Inaccurate or incomplete provider data is a significant challenge that impacts the entire healthcare ecosystem. It can have serious consequences, such as delayed or denied payments, compromised patient safety, and difficulties with compliance and regulatory reporting. Addressing this issue requires a concerted effort across key entities - healthcare organizations, providers, and the technology used. Recognizing and discussing common myths about provider roster data is one way to begin implementing data quality initiatives. This will help streamline data management and promote greater transparency between providers and data users.
Myth 1: It is not necessary to update roster data regularly.
Reality: Regular updates to roster data are crucial for maintaining accurate and up-to-date information about healthcare providers. Outdated data may lead to obstacles in patient access and have financial implications.
Myth 2: Roster data updates are only important for billing purposes.
Reality: Provider roster data is important for reasons beyond billing. This includes provider credentialing, quality reporting, and population health management.
Myth 3: Providers can opt out of roster data sharing.
Reality: Opting out of provider roster data sharing may impact the ability to participate in certain programs or receive certain benefits. Providers are required by law to participate in roster data sharing. In some rare cases where rosters are not required, significant implications result. That’s because sharing provider roster data benefits patients and the entire healthcare system - provided it is accurate and reliable.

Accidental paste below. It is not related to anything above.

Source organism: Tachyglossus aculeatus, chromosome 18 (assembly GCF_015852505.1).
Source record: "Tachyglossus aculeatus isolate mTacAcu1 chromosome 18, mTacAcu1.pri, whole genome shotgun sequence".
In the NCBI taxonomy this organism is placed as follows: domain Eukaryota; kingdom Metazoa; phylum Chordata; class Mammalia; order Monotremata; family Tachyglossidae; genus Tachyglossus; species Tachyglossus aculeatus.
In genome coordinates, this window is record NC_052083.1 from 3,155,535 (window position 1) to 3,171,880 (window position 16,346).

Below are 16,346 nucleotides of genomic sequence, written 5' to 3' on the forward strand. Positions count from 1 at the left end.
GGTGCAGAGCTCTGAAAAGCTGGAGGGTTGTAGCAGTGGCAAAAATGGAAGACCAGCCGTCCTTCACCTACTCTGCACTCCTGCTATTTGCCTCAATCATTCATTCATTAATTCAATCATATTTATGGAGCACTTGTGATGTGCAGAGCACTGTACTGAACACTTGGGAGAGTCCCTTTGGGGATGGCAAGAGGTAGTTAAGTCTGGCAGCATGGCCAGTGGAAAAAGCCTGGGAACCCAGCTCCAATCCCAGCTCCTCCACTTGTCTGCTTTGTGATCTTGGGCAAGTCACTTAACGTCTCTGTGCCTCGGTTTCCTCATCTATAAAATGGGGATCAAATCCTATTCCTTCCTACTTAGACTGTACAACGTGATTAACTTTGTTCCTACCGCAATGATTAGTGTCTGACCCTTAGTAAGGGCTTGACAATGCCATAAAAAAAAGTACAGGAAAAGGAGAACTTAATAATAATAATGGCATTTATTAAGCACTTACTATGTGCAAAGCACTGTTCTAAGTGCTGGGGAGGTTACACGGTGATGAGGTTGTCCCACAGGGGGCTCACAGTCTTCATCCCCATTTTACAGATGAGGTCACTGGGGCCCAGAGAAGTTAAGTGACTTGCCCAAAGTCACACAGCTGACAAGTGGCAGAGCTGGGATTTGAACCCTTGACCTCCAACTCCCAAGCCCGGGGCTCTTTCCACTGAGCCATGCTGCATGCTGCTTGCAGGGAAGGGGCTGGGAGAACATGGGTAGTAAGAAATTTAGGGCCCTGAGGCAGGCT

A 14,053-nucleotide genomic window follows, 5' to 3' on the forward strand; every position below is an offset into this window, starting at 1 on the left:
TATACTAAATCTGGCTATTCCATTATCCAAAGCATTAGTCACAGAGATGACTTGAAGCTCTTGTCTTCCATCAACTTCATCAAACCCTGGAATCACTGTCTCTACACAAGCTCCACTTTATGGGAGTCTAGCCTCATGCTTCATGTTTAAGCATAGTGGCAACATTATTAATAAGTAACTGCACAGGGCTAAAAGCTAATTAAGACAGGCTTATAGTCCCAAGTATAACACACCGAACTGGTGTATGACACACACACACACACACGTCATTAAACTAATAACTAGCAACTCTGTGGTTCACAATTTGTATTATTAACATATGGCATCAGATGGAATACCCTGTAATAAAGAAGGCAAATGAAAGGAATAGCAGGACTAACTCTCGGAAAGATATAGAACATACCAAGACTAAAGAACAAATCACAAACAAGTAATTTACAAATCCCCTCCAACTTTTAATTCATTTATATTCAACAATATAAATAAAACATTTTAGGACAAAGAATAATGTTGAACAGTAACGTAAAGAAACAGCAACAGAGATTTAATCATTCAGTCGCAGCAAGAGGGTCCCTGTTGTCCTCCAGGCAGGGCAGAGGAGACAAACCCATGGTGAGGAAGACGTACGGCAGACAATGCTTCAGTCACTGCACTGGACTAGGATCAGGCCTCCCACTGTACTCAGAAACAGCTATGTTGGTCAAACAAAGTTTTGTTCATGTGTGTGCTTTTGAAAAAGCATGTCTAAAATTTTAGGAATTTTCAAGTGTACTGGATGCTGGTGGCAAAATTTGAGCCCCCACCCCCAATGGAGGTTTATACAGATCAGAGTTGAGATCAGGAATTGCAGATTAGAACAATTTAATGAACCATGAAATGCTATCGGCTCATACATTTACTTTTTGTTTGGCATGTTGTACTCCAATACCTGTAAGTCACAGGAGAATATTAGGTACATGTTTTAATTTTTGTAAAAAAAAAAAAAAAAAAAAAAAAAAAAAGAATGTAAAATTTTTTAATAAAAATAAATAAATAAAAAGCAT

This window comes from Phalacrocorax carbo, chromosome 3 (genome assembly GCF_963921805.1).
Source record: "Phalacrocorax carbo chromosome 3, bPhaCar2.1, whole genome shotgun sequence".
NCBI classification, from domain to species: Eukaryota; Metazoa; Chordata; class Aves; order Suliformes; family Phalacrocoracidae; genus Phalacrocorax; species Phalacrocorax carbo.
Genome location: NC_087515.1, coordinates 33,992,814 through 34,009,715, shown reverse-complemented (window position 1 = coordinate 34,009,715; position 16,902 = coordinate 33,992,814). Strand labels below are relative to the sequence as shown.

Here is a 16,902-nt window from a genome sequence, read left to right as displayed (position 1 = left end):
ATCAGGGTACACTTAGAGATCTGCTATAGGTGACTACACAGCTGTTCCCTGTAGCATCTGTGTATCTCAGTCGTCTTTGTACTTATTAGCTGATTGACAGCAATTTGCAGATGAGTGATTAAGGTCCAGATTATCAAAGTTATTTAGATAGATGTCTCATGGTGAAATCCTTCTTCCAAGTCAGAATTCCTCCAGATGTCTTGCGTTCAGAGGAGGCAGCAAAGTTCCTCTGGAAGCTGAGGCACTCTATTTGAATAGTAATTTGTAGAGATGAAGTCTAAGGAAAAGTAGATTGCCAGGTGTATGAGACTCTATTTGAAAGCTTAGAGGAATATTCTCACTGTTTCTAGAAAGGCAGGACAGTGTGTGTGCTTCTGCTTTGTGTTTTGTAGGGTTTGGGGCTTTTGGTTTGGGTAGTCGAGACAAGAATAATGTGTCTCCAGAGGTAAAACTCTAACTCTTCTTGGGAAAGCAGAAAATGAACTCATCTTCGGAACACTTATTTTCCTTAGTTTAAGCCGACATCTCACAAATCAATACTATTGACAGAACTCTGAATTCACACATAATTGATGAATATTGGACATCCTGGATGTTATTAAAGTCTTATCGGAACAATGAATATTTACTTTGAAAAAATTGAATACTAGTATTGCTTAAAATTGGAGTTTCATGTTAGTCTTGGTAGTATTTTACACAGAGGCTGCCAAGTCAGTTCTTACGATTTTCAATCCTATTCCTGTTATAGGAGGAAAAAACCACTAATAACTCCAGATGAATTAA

Myth 4: Provider roster data is always accurate.
Reality: Provider roster data is only as accurate as the information provided by the healthcare providers themselves. It is important for everyone involved in the provider roster data process to ensure that the information is up-to-date and accurate. Orderly Health has found that, on average, 40% of provider roster data may contain errors at the source.
Myth 5: Provider roster data contains protected health information (PHI).
Reality: Unlike patient and clinical data, provider rosters are typically constrained to demographic data for providers, including contact information, specialties, entity affiliations, etc. They do not include medical record information or data pertaining to patient records. However, it’s important to make sure provider roster data is safeguarded appropriately since they can contain sensitive personally identifiable information (PII) related to age, unique identification numbers, and other personal fields that may be used to better match patients and clinicians.
Debunking provider roster data myths:
It is important to promote greater transparency and communication around provider roster data - and its uses throughout the entire healthcare ecosystem. One way is to educate each stakeholder about the importance of accurate and up-to-date data, providing clear guidelines for data sharing and usage.